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4 Answers

2nd XC with my PPL – DC to Chicago (KGAI -> KPWK)

I just downloaded the Chicago FLY and it matches up with what you both are saying. Stay at 2000-2500 along the lake (being aware of transitioning through Gary's D airspace SFC to 3100). Cheers, ...

Answered by: jeffreyhayes 241 views

4 Answers

2nd XC with my PPL – DC to Chicago (KGAI -> KPWK)

I've never flow a private plane in or out of Chicago, but I have operated commercially out of O'Hare and Kris is right, on westbound operations, they might start the conga line miles offshore. However...

Answered by: Dave M 241 views

1 Answers

about msa

I don't have the answer, but I do note that the MSA's are based on two different points. Maybe looking at the relationship between those two points on the full chart would lend a clue.

Answered by: KDS 300 views

4 Answers

2nd XC with my PPL – DC to Chicago (KGAI -> KPWK)

Thanks Kris. I like the suggestion to fly along the shoreline. Makes sense. Jeff

Answered by: jeffreyhayes 241 views

4 Answers

2nd XC with my PPL – DC to Chicago (KGAI -> KPWK)

You are correct that the safest way is to stay over land. Lake Michigan surface temperatures are about 60 degrees right now. A better way to view Chicago would be to fly along the lakeshore. Yo...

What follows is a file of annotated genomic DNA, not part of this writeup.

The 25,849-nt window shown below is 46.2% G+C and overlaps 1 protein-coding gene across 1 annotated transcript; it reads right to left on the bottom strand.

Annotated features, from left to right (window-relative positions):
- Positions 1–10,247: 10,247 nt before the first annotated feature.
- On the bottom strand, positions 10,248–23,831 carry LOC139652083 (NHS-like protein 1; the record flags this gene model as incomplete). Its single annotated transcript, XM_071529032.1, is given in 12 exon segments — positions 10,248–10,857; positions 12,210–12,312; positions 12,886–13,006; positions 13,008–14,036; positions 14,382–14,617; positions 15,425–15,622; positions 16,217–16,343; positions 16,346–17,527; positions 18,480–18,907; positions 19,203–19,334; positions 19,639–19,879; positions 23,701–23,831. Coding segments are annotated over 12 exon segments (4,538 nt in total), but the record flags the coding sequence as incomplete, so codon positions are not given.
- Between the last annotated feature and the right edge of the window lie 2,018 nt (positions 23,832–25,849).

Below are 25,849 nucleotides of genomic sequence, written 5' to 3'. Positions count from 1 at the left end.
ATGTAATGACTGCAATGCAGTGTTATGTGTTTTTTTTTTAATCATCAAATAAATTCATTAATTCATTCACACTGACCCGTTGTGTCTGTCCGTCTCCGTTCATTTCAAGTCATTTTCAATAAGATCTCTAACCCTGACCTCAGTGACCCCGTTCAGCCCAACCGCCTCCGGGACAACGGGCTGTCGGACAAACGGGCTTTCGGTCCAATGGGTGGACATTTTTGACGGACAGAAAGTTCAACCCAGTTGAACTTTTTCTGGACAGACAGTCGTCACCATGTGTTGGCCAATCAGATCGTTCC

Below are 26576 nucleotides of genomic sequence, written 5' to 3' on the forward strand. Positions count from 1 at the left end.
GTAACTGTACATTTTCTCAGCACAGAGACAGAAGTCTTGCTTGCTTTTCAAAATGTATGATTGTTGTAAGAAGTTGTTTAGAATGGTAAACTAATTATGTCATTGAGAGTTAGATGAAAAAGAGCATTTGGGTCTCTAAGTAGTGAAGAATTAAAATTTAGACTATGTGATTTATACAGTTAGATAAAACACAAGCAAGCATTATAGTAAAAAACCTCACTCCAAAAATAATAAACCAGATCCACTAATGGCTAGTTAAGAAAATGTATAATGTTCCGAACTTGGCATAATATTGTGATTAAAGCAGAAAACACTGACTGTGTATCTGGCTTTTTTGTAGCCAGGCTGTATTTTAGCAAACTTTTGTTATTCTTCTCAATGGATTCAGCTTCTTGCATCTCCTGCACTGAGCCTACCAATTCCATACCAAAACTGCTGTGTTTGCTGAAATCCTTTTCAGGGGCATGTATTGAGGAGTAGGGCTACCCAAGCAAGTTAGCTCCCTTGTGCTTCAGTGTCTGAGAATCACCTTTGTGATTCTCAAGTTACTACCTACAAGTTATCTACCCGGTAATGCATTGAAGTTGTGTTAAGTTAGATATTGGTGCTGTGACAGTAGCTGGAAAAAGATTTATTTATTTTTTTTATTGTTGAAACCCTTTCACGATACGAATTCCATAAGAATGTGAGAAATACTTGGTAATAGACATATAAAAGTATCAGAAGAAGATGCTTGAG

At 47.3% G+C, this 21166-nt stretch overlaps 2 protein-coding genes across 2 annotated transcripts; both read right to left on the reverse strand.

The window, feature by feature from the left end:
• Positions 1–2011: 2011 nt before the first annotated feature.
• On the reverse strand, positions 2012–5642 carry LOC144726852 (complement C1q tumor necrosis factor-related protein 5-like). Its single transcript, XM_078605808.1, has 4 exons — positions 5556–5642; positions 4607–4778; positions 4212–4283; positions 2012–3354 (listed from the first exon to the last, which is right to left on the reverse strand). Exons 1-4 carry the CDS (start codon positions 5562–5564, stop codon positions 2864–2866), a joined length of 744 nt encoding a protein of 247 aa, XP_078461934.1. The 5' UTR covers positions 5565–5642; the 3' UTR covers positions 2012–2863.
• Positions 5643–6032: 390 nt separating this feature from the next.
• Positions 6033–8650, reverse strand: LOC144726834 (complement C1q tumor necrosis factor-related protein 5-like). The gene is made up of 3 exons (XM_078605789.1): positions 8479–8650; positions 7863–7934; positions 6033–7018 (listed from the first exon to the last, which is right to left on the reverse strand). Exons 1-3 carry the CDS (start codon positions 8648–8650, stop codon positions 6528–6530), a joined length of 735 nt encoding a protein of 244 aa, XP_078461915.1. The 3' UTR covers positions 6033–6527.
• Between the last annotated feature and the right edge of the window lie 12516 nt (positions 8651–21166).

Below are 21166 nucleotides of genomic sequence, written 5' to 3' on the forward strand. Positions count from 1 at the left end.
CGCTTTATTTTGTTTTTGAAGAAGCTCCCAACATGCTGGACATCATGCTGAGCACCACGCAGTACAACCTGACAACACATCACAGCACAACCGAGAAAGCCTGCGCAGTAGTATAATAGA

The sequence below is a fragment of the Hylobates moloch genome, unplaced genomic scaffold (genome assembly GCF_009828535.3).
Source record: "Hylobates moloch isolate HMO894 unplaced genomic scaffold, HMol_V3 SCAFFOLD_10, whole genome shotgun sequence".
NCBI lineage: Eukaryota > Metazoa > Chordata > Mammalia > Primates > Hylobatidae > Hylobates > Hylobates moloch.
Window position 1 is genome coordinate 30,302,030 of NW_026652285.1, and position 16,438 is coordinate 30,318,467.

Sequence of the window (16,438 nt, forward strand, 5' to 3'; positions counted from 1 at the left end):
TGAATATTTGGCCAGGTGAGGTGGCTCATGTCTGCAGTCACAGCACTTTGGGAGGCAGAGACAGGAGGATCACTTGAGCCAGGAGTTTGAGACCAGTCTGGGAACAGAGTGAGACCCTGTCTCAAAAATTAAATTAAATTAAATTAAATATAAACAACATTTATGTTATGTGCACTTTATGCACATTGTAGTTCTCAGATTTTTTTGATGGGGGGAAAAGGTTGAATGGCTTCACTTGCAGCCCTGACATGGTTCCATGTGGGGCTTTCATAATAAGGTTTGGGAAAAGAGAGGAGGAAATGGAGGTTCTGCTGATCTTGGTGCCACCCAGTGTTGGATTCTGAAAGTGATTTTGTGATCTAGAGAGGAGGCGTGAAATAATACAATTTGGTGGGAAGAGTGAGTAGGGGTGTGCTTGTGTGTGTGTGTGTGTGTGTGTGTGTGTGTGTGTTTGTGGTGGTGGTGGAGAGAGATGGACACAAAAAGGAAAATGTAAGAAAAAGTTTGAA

Answered by: Kris Kortokrax 241 views

1 Answers

Can I substitute GPS for a VOR holding fix on an ILS missed approach?

Absolutely. That's standard practice, permitted by AIM paragraph 1-2-3c(2) and (3).

Answered by: Russ Roslewski 268 views , , , ,

2 Answers

Navigation Method

John is correct, but I would like to add a few points. You can actually legally request a direct IFR route without a certified GPS. In fact, the controller doesn't care what equipment you have, bec...

Answered by: Russ MacDonald 444 views

2 Answers

GPS Direct w/o WAAS

What John wrote is correct, but you can request 'direct' to any point with any equipment and ask for own navigation. ATC will then check your equipment suffix, and if you do not have the proper equipm...

Answered by: Russ MacDonald 493 views

3 Answers

stalling

I would like to add that in an LSA, it is very difficult (if not impossible), in level flight, to demonstrate that the aircraft can be stalled at a speed higher than the published stall speed (an acce...

Answered by: Russ MacDonald 283 views

1 Answers

climbing

In a light aircraft, an increase in rate of climb can be caused by an updraft like you might find down low over a plowed field, or from entering convective activity, or from a sudden increase in headw...

Answered by: Russ MacDonald 250 views